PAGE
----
Aug 262015 0 Responses

Ashley Madison: What To Do If Your Name Is On the List

I’ve avoided the Ashley Madison story. When it originally broke, most attention was on Josh Duggar, the self-proclaimed “biggest hypocrite ever” who sought affairs even while condemning others for immoral behavior. When the list went public, I made sure no one from our church staff was on the list and then ignored the story.

But then the local rumor mill began. The large database was made searchable by location and every name was outed. (To see who is on the list from your hometown Click Here)

Suddenly a national story had very local ramifications. The list included some friends, church members, and community leaders.

What do you do if your name (or spouse’s name) is on the list?

You embrace it. (See: You Won’t Change Until…)

I don’t mean that you embrace adultery and refuse to blush about the situation. Adultery is a painful act which cannot be diminished. Just making yourself available for adultery is an action which requires remorse. Your spouse’s name being on the list cannot be ignored.

Yet, if your name is on the list you must embrace it. Everyone knows, or will know you were on the list, so accept it. Admit it. Don’t deny it or hide it or try to explain it away. Don’t blame it on a bad day or a rocky marriage. Own it: as wrong, your decision, and something which you are working to make right.

If your name is on the list, something is (or was, since the list goes back to 2008) wrong. If you have worked through the issues with your spouse (and with a counselor) tell your story. Allow your struggles to be used to speak to others. They know your shame, but let them see your success as well.

If you haven’t worked through the issues, get to work. Call your wife (even if she doesn’t know yet) and tell her what happened. Call a counselor and commit to doing whatever it takes to make the marriage work. Call a friend and ask for their help through this difficult time. (See: The Greatest Threat to Your Marriage)

When people ask, tell them, “Yes, I did it. I shouldn’t have and we are working through my issues.”

If you are the spouse, embrace it. Don’t excuse his behavior. Don’t cover for him. Don’t make an excuse about work stress or some other scenario. Tell people it was very stupid, but the two of you are working through the issues.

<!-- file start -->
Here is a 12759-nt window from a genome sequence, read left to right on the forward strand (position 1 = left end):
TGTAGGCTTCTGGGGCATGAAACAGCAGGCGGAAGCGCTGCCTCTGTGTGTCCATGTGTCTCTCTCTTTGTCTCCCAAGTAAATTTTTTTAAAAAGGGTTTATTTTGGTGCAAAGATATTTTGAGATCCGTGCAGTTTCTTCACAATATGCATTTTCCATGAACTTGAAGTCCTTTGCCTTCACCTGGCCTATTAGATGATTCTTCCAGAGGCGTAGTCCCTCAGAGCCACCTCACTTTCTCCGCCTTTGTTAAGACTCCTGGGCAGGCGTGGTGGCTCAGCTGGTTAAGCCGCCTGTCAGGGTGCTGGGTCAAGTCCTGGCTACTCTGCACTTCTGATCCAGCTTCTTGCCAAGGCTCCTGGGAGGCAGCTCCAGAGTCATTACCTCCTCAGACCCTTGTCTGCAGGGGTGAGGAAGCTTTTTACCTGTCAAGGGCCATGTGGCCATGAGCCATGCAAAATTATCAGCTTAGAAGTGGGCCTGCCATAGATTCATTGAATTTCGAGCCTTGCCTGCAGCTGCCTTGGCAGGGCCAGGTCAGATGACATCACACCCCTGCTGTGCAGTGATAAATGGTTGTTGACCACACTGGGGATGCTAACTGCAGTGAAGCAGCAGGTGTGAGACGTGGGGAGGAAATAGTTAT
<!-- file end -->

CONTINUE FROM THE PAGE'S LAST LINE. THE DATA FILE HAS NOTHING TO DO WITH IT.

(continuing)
While embracing it is not fun, what other choice does a person have?

  1. They can pretend as though it isn’t a big deal. But it is a big deal. Try as some may to normalize adultery, it is too hurtful to individuals and families to be normalized. It is a destructive behavior which has little to do about sex and much to do about an inability to properly deal with the brokenness in our lives.
  2. They can pretend as though it didn’t happen. But in this case, everyone knows it happened. To deny it would only cause more pain. (See: Three Myths About Adultery)

The only choice is to embrace it. No need for hiding. No need to move. Hold your head up and face what you need to face.

  1. Look your spouse in the eye and apologize. Don’t look down. Don’t do it over the phone. Own what you have done.
  2. Call a counselor. You make the call. Don’t ask your spouse to call. (If you need a referral, let me know)
  3. Invite your spouse to counseling with you. If they do not want to go, you go anyway.
  4. Find a loving community where you can receive support. For me, this is church. Not every church is a loving community of broken people, but many are. Find one that is. Find a community where people admit their brokenness, but they desire change. (If you live in the Greater Fort Smith Region, you can find this tonight at Celebrate Recovery.)

For some, having their name linked to the Ashley Madison list will be the worst experience of their lives. They will be devastated by it and may never recover.

For others, having their name listed by Ashley Madison will be the best moment of their lives. While tragic, it will be the wake-up call which will create true life change.

If your name is on the list, you get to choose which outcome defines your story. If you embrace what has happened, you are well on your way to healing from it.

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